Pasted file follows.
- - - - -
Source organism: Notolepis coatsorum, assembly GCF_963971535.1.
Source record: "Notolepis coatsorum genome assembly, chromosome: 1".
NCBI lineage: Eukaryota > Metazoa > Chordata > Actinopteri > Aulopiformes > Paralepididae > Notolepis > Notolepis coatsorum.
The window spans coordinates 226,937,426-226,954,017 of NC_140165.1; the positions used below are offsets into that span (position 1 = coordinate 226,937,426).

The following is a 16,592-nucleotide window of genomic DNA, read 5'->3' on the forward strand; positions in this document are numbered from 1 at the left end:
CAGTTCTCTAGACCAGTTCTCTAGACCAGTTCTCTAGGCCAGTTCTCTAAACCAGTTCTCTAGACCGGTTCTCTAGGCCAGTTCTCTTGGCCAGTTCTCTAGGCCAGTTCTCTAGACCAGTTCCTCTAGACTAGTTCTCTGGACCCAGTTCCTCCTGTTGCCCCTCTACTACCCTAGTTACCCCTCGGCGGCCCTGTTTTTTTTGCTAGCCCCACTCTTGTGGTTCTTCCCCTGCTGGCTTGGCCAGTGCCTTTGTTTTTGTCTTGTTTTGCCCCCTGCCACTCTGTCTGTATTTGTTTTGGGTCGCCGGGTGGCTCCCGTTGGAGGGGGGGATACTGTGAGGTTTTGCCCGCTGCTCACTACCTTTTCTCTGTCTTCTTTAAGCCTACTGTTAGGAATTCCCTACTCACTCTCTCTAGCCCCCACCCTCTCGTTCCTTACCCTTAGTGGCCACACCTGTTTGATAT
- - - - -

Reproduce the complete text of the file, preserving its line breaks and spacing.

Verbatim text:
Source organism: Notolepis coatsorum, assembly GCF_963971535.1.
Source record: "Notolepis coatsorum genome assembly, chromosome: 1".
NCBI lineage: Eukaryota > Metazoa > Chordata > Actinopteri > Aulopiformes > Paralepididae > Notolepis > Notolepis coatsorum.
The window spans coordinates 226,937,426-226,954,017 of NC_140165.1; the positions used below are offsets into that span (position 1 = coordinate 226,937,426).

The following is a 16,592-nucleotide window of genomic DNA, read 5'->3' on the forward strand; positions in this document are numbered from 1 at the left end:
CAGTTCTCTAGACCAGTTCTCTAGACCAGTTCTCTAGGCCAGTTCTCTAAACCAGTTCTCTAGACCGGTTCTCTAGGCCAGTTCTCTTGGCCAGTTCTCTAGGCCAGTTCTCTAGACCAGTTCCTCTAGACTAGTTCTCTGGACCCAGTTCCTCCTGTTGCCCCTCTACTACCCTAGTTACCCCTCGGCGGCCCTGTTTTTTTTGCTAGCCCCACTCTTGTGGTTCTTCCCCTGCTGGCTTGGCCAGTGCCTTTGTTTTTGTCTTGTTTTGCCCCCTGCCACTCTGTCTGTATTTGTTTTGGGTCGCCGGGTGGCTCCCGTTGGAGGGGGGGATACTGTGAGGTTTTGCCCGCTGCTCACTACCTTTTCTCTGTCTTCTTTAAGCCTACTGTTAGGAATTCCCTACTCACTCTCTCTAGCCCCCACCCTCTCGTTCCTTACCCTTAGTGGCCACACCTGTTTGATAT